Luigi Fontana

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For the American professor, see Luigi Fontana (biogerontologist).

Luigi Fontana (9 February 1827 – 27 December 1908) was an Italian sculptor, painter and architect.


He was born at Monte San Pietrangeli in the Marche. He first began training between 1838 and 1841 at Macerata under Gaetano Ferri; then moved to Fermo to work under Gaetano Palmaroli, and finally went to Rome and joined the studio of Tommaso Minardi and attended classes at the Accademia di San Luca. Fontana's uncle of the same name was a prominent architect in the Marche region. Luigi Fontana the painter had two sons: Tommaso, who was his pupil, and Margherita.

Fontana painted religious subjects for the seminary of Fermo and the church of Santissimi Sacramento in Grottazzolina. In 1850, he returned to Rome to paint a canvas depicting Orazio Brancadoro sent by the Emperor Charles V to the Siege of Ratisbon. Among his other paintings is a Ezekiel's Vision for the church of San Nicola da Tolentino, a copy of the Crucifixion by Lorenzo Lotto found in the church of Santa Maria della Pietà in Telusiano, and another painting for San Martino e San Marco in Petriolo.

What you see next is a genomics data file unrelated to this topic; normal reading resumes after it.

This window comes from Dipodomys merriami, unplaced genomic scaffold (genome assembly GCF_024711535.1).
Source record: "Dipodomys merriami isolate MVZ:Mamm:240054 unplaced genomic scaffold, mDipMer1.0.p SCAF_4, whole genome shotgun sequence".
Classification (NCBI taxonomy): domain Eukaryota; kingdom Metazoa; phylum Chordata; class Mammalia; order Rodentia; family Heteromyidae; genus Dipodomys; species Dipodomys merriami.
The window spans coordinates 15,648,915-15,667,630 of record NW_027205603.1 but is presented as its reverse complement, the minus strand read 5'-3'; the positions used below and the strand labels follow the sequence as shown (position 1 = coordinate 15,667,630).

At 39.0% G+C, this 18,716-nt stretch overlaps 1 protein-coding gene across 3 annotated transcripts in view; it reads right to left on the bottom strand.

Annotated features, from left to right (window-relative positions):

From 1879 to 1903, he collaborated with the ornamental painter Nicola Achilli (1858 – 1945) of Montegiorgio. Fontana completed the large terracotta lions outside the Collegiata di Santi Lorenzo and Biagio in Monte San Pietrangeli. Nicola also helped Fontana in designing and applying the faux marble decorations, and stucco decorations in the Cathedral designed by Luigi Poletti for Montalto Marche,[1] in the collegiate church of Santa Lucia in Montefiore dell'Aso, in the church of SS. Sacramento e Rosario of Grottazzolina, in the vast abbey of Campofilone, in the Basilica di San Nicola a Tolentino, and other churches in the Marche.[2]

Apart from his native town, his works are present in Rome in the basilicas of Santi Apostoli (1871-1875, apse frescoes),[3] San Lorenzo in Damaso, San Giovanni in Laterano, Santa Maria Maggiore, Santa Maria sopra Minerva and other palaces, as well as in the cathedrals of Macerata, Montefiascone, and Tivoli.

He also sculpted a life-size solid silver statue of Saint Philip of Agira in Zebbug, Malta. This is a unique 2-metre-high (6.6 ft) statue in classic style used for religious processional purposes with over 36 kg of solid silver. The statue was completed in 1863 and may be viewed at the Catholic parish church of the same town in Malta.[4]